Last summer on July 24th, Mark Johnson announced a reorganization at the Department of Public Instruction, one of the many results of a court case that took over a year to settle with tax payer money and an audit that cost over a million dollars which said that DPI was underfunded.
As most of you know, since becoming state superintendent, I have advocated a strategy of bold innovation and true urgency at the N.C. Department of Public Instruction to support our state’s educators and students.
Today, we are taking major steps toward those goals by changing the way DPI is organized. To provide better support to the field, we need more efficiency and fewer silos in our organizational structure. (You can see the new structure here.)
To that end, I am creating a new deputy superintendent structure to drive innovation, collaboration, and operational efficiency. All deputy superintendents will now have a more effective number of directors reporting to them, which allows us to flatten the org chart and break down silos in the department. More division directors will be closer to leadership in this flatter structure.
Thank you for your patience as we move to implement these changes. I know there has been a significant amount of change at DPI over the past 18 months. I appreciate all the work staff and local districts have done while these shifts, sometimes painful and sometimes merely distracting, have played out around us. I sincerely hope that we are at a point where we can begin to focus on urgently driving the innovation our system needs to truly fulfill the educational aspirations of educators, parents, and students.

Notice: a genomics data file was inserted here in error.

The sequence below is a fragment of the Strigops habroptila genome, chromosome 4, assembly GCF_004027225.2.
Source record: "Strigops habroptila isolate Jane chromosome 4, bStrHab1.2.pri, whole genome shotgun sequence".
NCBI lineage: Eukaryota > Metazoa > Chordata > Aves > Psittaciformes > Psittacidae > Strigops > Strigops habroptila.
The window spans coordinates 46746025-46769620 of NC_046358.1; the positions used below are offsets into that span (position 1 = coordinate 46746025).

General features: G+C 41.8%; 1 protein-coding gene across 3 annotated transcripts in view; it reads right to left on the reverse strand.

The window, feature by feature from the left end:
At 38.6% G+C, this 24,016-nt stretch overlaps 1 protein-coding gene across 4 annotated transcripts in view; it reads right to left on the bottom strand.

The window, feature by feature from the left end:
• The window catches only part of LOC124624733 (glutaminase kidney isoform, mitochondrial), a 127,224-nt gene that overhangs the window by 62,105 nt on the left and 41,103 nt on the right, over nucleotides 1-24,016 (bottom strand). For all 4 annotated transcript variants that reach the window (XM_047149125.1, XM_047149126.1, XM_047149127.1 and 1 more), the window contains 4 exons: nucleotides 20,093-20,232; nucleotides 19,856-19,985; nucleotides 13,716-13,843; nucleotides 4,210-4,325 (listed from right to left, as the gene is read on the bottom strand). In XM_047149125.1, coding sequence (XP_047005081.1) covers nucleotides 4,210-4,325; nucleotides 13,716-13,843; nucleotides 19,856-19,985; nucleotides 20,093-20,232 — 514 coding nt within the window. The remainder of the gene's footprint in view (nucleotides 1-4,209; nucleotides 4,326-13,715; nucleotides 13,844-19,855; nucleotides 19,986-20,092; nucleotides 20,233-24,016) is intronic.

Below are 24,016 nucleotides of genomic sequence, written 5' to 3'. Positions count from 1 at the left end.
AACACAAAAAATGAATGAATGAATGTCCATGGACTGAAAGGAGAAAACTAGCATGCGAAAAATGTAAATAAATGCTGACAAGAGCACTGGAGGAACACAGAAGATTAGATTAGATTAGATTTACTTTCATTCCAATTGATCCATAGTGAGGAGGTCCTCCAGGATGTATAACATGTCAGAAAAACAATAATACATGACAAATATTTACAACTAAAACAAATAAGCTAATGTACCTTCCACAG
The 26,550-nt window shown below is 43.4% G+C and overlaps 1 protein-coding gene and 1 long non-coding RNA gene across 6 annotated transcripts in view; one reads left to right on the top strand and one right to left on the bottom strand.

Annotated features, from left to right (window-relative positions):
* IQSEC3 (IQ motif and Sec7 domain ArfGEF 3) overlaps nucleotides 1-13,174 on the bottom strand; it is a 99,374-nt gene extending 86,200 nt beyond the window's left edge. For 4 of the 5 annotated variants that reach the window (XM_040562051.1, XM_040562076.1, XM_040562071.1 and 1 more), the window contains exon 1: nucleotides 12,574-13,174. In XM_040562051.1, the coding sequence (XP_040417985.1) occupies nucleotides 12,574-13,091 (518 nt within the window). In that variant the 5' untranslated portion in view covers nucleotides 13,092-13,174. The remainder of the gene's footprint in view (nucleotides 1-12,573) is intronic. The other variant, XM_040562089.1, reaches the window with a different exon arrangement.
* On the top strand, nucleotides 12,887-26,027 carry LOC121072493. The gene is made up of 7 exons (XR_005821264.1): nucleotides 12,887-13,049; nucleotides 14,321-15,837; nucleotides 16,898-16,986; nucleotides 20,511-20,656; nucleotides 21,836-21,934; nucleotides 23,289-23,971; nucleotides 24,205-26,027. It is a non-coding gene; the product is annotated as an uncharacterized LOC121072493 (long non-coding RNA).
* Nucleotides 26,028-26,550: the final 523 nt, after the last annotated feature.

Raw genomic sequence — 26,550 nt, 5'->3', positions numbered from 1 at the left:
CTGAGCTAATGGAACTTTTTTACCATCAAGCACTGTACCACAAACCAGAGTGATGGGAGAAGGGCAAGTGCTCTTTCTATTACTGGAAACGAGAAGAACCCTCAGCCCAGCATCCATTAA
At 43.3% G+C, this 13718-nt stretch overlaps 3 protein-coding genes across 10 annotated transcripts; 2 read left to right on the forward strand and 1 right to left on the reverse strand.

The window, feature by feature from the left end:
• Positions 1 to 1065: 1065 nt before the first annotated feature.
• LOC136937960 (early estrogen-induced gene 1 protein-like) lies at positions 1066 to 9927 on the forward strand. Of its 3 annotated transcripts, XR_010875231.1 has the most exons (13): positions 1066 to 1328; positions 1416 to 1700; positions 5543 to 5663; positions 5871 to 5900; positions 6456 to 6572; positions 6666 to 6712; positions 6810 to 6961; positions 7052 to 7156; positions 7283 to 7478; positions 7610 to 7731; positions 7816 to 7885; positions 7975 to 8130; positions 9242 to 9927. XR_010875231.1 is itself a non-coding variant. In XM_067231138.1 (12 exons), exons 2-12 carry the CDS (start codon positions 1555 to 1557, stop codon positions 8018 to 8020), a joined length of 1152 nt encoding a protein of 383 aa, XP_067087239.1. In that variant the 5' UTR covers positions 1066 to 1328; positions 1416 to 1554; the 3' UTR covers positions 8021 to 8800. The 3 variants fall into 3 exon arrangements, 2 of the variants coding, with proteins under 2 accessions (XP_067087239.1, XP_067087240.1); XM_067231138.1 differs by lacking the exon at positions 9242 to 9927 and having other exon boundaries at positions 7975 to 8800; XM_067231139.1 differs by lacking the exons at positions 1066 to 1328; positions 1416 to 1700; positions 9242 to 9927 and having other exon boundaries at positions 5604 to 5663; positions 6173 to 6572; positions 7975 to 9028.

In the coming weeks, we will be communicating more with you and the field about how these changes will be implemented and what changes districts and charter schools can expect.
Thank you for all you do for North Carolina’s public schools. North Carolina is fortunate to have you.
Below is what it was prior to the new reorganization.
This is what it looks like now.
Today, Greg Childress published a post on NC Policy Watch that summarizes what has happened at DPI in the last couple of years since Mark has taken over.
Here’s a brief look at some of the DPI vacancy numbers through July 11:
- 157 – Total number of vacancies at the North Carolina Department of Public Instruction
- 46 – The number of vacant positions with no recruitment activity
- 15 – The number of vacant positions posted
- 18 – The number of vacant positions in screening
- 32 – The number of positions for which candidates are being interviewed
- 31 – The number of vacancies filled
- 5 – The number of positions DPI is preparing to post
- 1 – The number of positions being reallocated
- 12 – The number of positions on hold
And North Carolina’s population is still growing.
But DPI is shrinking.